Three Provisions of PATRIOT Act Expired

Published On June 2, 2015 | By Abby Liebeskind | Uncategorized

Despite threats of impending doom, Congress has allowed three provisions of the USA PATRIOT Act to expire, marking the first surveillance rollback in the post 9/11 era. While we can expect legislation that will re-implement at least some of the expired authorities, let’s look at what has lapsed in the meantime:

1. Business Records (Section 215)

The government has relied on Section 215 authority to engage in bulk collection of records from telecommunications providers—a practice the Second Circuit recently held unlawfully exceed the statutory authority. Section 215’s expiration, however, does not guarantee this activity has ceased. With the sunset, the law has now reverted to the 2010 version of the Foreign Intelligence Surveillance Act (FISA), which provides that any foreign intelligence investigation that started before the sunset occurred, or any investigations of offenses beginning before the sunset date, can still continue. Arguably this grandfather clause could allow the government to continue using the Section 215 investigative powers, but anonymous sources within the administration have stated that this clause would not be sufficient to continue the bulk metadata collection program.

Section 215’s expiration stripped the government of its ability to compel production of “any tangible things (including books, records, papers, documents and other items)” pursuant to a business records order, and the government is now limited to orders requesting records from “a common carrier, public accommodation facility, physical storage facility, or vehicle rental facility”, pursuant to pre-PATRIOT Act law.

2. Roving Wiretaps (Section 206)

Section 206 added a “roving wiretap” provision to FISA, which allowed the government to apply for an order from the FISC requiring third parties to assist with electronic surveillance even when the government does not know which third party will be required to assist with the interception. If the government provided specific facts that the target of surveillance may take actions that could “thwart[] the identification of a specified [third party]” in an application, the FISC would issue an order requiring unspecified third parties to assist with the interception (50 U.S.C. 1805(c)(2)(B)). In practice, a Section 206 order could be served upon multiple third party providers as the target moves between services or as the government identifies which services are being used by the target. The government was not required to identify the target of the roving wiretap, but rather “specifically describe” the target (a lower burden than required for non-roving FISA wiretaps). Since this authority expired the government will have to use FISA orders that specifically name the third party required to assist with the interception.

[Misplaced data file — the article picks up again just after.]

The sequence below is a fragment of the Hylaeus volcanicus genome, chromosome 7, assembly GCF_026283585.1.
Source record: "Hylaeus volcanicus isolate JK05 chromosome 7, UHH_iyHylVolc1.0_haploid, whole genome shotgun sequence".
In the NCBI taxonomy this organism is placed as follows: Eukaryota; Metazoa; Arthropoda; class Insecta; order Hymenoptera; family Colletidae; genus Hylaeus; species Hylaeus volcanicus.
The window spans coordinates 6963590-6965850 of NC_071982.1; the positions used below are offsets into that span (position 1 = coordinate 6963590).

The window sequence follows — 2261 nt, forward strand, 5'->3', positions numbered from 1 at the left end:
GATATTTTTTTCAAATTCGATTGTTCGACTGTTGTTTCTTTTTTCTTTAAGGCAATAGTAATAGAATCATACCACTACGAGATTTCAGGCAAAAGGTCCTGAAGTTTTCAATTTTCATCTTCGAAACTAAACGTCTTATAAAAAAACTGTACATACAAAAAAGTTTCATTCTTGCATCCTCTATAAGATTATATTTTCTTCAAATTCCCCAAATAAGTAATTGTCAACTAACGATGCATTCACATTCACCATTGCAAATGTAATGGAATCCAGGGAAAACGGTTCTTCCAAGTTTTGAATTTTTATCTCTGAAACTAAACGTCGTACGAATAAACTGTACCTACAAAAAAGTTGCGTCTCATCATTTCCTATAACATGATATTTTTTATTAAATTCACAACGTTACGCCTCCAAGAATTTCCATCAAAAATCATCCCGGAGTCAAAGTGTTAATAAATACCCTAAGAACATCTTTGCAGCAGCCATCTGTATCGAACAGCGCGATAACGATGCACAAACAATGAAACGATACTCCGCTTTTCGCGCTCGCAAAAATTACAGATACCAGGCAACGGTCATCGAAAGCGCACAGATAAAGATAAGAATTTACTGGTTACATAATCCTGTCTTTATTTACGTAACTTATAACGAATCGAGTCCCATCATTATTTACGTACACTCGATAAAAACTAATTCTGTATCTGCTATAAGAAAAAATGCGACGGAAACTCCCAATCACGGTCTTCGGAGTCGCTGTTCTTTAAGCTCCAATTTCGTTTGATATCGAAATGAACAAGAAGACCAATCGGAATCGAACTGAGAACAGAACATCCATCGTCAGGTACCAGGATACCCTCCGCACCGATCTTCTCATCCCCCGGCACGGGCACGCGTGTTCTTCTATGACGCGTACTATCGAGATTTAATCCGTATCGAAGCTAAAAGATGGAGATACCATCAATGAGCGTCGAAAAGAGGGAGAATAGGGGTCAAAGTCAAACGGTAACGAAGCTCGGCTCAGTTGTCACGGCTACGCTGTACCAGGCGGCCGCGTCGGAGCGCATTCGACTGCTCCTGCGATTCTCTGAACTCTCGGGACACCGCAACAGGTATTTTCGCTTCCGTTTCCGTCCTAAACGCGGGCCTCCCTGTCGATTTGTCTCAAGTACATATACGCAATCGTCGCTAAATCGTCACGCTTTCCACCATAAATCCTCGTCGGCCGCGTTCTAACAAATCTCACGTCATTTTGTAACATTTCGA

The Wiretap Act, which governs the use of wiretaps in criminal investigations, has included an analogous roving provision (18 U.S.C. 2518(11)) since 1986, which remains valid. This roving wiretap authority was used only 16 times in 2013, out of 3,576 authorized intercept orders (the most recent year for which statistics are available).

3. Lone Wolf (Section 6001 of the Intelligence Reform and Terrorism Prevention Act of 2004)

One of the threshold limitations on the government’s ability to obtain orders from the FISC which authorize electronic surveillance or physical searches is the requirement that the non-US person being targeted is a “foreign power” or an “agent of a foreign power.” A 2004 amendment to FISA expanded the definition of “agent of a foreign power” to include “any person other than a United States person who … engages in international terrorism or activities in preparation therefore…” (50 U.S.C. 1801(b)(1)(C)). For orders sought under this “lone wolf” provision, the government was not required to demonstrate a nexus between the target of the order and a foreign power or international terrorist group, but rather had to demonstrate to the FISC that the target engaged in (or continued to engage in) international terrorism or activities preparing for such terrorism. According to the New York Times, this provision was never used.

 

About The Author

Abby’s practice focuses on the legal issues that companies face related to user data and the obligations that arise under ECPA, FISA, the DMCA, and similar foreign laws; she also has experience with child exploitation matters. She frequently advises clients on how to respond to requests for user data or electronic surveillance from domestic and foreign law enforcement, as well as content take-down requests and third party requests in civil litigation. Abby also assists clients as they establish law enforcement compliance programs and transparency reporting.

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